What happened to the 30¢ difference in price between regular and premium?
As I pulled up to fill the tank of my very picky car, I noticed that the difference between regular and premium at this particular gas tank was 70¢. My car takes 93 octane and requires a mild octane booster to fully eliminate pinging and I don’t like using fuel with ethanol in it as its hard on the fuel system. All this means I don’t like to just pull into whatever 7/11 advertises the cheapest prices on the sign next to the cost of a cup of coffee.
I typically fill up at the same station down the road from my house. My station. This station. But it’s not just a problem with this station, nearly every has station around me has a price differentiation of over 50¢ a gallon.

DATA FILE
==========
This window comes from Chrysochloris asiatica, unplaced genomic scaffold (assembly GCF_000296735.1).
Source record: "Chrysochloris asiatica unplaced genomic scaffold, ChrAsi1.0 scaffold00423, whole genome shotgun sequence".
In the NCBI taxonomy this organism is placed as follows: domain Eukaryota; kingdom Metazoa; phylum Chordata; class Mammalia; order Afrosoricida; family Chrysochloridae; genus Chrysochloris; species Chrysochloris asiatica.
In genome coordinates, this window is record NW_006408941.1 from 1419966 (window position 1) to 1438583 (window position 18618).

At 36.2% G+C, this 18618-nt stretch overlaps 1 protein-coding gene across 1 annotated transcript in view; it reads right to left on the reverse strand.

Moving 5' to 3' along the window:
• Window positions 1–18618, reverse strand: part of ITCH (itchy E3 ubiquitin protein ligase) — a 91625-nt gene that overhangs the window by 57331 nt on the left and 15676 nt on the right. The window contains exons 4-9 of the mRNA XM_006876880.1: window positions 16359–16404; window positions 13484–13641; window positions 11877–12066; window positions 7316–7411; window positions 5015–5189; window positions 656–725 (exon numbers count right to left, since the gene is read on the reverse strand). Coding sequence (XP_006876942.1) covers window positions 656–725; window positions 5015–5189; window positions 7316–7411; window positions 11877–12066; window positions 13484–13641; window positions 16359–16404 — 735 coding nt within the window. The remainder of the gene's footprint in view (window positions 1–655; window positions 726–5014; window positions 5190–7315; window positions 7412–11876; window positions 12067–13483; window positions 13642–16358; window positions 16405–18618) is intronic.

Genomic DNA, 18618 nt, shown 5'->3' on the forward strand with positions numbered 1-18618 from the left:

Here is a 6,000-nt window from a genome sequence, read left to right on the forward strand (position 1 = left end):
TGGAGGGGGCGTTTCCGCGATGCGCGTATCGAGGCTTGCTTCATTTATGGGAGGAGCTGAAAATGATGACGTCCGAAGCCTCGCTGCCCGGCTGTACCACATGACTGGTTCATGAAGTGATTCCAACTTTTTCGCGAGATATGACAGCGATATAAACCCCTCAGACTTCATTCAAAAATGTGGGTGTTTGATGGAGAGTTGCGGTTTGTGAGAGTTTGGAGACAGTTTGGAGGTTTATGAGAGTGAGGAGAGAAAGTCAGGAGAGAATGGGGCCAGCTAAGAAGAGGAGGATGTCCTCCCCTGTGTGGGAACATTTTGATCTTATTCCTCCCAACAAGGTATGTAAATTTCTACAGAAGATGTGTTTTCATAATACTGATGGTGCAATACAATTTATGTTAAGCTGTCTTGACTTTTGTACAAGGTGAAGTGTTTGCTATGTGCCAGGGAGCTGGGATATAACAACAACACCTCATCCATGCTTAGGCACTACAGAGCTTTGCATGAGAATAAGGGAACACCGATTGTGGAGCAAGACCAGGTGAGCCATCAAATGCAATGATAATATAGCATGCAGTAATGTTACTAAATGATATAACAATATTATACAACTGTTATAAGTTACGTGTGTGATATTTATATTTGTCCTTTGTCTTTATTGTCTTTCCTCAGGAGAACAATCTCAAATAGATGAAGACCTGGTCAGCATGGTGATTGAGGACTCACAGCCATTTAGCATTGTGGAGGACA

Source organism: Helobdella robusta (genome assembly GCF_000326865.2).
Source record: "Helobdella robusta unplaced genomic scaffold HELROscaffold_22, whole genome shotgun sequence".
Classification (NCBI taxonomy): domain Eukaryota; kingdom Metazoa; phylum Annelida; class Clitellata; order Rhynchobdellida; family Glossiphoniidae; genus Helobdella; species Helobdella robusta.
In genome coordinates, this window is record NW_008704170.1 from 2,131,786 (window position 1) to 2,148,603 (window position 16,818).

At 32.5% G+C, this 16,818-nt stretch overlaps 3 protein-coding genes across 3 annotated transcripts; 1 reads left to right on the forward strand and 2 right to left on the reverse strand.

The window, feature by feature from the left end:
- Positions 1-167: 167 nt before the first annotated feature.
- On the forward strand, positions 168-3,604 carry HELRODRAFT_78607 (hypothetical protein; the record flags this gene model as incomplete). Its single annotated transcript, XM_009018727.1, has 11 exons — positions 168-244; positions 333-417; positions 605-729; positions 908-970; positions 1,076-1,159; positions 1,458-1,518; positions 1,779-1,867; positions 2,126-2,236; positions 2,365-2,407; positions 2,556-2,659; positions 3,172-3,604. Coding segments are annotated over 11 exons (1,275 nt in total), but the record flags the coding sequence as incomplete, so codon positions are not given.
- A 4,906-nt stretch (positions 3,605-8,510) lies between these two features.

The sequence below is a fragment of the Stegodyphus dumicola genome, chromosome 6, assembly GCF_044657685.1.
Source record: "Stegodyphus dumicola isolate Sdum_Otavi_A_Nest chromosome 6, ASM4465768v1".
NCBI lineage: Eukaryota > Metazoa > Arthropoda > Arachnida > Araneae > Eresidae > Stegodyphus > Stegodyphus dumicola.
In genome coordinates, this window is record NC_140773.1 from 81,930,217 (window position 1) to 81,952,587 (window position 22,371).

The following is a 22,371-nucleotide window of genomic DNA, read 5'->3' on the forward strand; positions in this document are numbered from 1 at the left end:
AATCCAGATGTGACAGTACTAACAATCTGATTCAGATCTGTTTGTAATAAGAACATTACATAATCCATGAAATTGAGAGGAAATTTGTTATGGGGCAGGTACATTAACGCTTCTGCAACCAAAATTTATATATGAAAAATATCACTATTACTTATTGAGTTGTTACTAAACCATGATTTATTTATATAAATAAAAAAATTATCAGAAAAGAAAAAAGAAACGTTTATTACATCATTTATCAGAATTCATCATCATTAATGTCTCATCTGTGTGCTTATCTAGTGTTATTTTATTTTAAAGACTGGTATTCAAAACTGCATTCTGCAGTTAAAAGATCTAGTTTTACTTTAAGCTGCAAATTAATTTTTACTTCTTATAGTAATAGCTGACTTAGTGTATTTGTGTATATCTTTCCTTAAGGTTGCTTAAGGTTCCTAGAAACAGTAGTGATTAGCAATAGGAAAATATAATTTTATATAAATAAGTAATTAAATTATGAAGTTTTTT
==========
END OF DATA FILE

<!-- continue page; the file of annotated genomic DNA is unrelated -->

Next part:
Why are we, the owners of cars that require premium, being forced to pay so much more?
Premium fuel simply does not cost that much more to produce than regular fuel, which leads me to believe that the answer to my question is the most prevalent answer given to people questioning the validity and justification of prices: they’re doing it because they can.
Now it’s not like we can just stop driving because the extra cents per mile it costs to run a car that burns the highest quality juice is weighed out by the convenience of owning and driving your own car.
So this leaves us with a simple dilemma: A. Buy a different car or B. Quit bitching and drive.
And with the weather we’ve been having, I’ll choose option B any day of the week.